Popular in tropical house, deep house, trap and more, playing sampled vocal stabs is hot right now. In this quick tutorial, I’ll show you how to sample your voice, or use any recorded vocal as a playable Alchemy instrument. Don’t worry if you can’t sing, I’ll show you how to use Logic’s built-in Pitch Corrector to fix your notes before sending them into Alchemy. We’ll first record a quick vocal riff/melody, cut it up, then import the samples without ever having to worry about what MIDI key(s) each of the slices should be mapped to.
Step 1: Sing a Simple Vocal Riff
So start by recording yourself singing a basic vocal melody or riff. Not too long, just a few notes. You can also edit an existing vocal if that’s easier. If you recorded with cycle enabled as I did, you can use quick-swipe comping to find a cool part. Once you have a simple vocal melody edited/recorded flatten it so it’s a single audio region (without takes).
Step 2: Cut Individual Notes
Next, cut up each single note/word you sung or edited. Use the scissor tool for this. Click hold with the scissor tool and cut at each single note or word in the recording. When cutting, cut slightly into the start of each note, or even pretty far into it. This will give the Alchemy instrument a “chopped” feel that hits percussively and sounds cool.
Step 3: Trim and Fade the Ends
Now either adjust the ends so that only that one note plays and there's no silence. Once all regions are adjusted, put a fade at the end of each region. You can do this easily from the Region Parameters window at the top of the Inspector. Select all the regions, then click the More menu and put a small value in the “Fade Out” parameter (see image below).
Step 4: Add Pitch Correction (If Necessary)
If you’re not exactly an accomplished singer you might want to add pitch correction at this point. Even if you are, this adds a cool sort of robotic sound over the separated notes. From the Pitch category of Audio FX choose Pitch Corrector. Determine the key/scale if you don’t already know it, and choose the scale from the Scale menu, and the key from the Root menu. In my example song, I’m in the key of D minor, so I first choose “Natural Minor” as the scale, then D from the Root menu.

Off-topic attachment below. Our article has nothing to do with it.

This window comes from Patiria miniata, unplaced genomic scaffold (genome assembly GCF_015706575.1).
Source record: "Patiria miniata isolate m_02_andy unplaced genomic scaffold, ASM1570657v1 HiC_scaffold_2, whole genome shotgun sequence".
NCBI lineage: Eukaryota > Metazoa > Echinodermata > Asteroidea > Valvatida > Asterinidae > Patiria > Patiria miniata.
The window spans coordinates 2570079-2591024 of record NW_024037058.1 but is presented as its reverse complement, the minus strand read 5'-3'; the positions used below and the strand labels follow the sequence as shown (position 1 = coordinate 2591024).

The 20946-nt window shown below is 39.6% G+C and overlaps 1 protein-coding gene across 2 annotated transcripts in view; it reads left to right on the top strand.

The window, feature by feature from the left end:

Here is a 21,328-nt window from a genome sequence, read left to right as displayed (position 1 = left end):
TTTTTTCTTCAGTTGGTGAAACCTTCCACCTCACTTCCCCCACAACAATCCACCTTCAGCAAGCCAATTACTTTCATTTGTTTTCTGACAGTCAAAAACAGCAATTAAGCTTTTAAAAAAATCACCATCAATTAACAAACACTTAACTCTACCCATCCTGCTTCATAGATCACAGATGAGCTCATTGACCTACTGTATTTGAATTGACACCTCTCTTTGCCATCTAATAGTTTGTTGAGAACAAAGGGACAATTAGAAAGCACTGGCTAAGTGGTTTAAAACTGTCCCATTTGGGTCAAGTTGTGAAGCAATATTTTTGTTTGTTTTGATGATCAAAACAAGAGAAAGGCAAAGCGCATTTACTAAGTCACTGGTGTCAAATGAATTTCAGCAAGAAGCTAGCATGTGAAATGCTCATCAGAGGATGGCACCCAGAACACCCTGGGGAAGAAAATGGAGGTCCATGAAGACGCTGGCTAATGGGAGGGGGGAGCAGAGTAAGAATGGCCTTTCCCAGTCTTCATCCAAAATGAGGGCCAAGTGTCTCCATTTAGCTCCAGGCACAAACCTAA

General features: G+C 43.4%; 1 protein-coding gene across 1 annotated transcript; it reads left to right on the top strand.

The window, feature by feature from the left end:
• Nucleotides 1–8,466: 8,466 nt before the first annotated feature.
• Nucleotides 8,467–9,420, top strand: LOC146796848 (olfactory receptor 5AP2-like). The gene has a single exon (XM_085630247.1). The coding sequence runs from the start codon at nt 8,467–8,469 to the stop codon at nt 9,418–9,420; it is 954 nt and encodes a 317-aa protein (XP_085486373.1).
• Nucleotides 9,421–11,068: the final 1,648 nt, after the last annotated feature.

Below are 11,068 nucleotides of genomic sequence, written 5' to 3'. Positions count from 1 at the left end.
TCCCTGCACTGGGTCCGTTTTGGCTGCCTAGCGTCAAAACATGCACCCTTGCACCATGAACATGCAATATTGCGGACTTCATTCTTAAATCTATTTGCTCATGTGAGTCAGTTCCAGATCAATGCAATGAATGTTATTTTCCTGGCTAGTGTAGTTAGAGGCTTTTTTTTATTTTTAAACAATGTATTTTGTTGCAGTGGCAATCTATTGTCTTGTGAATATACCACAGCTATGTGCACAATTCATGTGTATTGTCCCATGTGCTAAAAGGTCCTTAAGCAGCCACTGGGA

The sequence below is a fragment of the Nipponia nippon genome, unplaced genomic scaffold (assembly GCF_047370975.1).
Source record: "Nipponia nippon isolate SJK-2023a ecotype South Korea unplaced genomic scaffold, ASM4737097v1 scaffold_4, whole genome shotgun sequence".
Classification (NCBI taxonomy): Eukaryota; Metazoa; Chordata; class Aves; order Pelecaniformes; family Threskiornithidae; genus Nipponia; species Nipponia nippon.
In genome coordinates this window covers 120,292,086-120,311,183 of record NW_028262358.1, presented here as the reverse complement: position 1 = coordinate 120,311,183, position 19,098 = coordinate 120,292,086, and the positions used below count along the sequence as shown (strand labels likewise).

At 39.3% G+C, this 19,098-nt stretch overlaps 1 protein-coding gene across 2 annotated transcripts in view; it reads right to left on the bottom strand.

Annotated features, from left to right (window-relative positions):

Step 5: Save Regions as Audio Files
First, make sure that all the regions (chopped individual notes) are selected, then from Logic’s File menu, on to Export, then choose the Regions as Audio Files option. It will have a number in the beginning telling how many regions you’re about to save. Choose a location to save the files. If you normally save your logic projects as “folder” instead of “project” the default location these regions will end up is in the project’s bounce folder. Remember where you put them, in the next step you’ll be dragging them into Alchemy.
Step 6: Create the Alchemy Instrument
Add a new software instrument and open Alchemy. From Alchemy’s file menu, choose “Clear.” Click onto the Advanced tab and then onto the “A” oscillator source (left top). Where it currently says “saw”, click and choose “Import Audio”. Along the bottom choose “Additive” from the Analysis Mode area. Try out the various ones later, but these are the synthesis methods used to replicate the samples. The far right option will act as a basic sampler does, but the other options re-build the sample into a synthesized version of the original. From the Mapping (also at the bottom) make sure that “Pitch” is selected. Now navigate within Alchemy to the location of the files, and drag them directly to the “Dropzone” area on the right side. Once they show up, choose “Import” from the bottom right corner. If Alchemy detects duplicate notes in the samples you drag in, it will play them at different velocities on the same note! If they’re all different notes, then each one will be placed onto the correct key automatically. However, all of this can be adjusted in the Alchemy’s Source Edit page.
Step 7: Source Edit Tips
If you click the Edit button you’ll be in the Source Editor window that will allow you to adjust the sample start and end, transpose, mapping and more of the individual samples. Each of the rectangles in the Keymap Editor window represent a single sample you dragged in. You can click each one and adjust the notes they play across and what velocity they’re triggered at too. If a sample’s pitch needs to be adjusted, you can do this at the bottom left with the Tune knob.
Here’s a sample of an instrument I made using my own (pitch corrected lol) voice: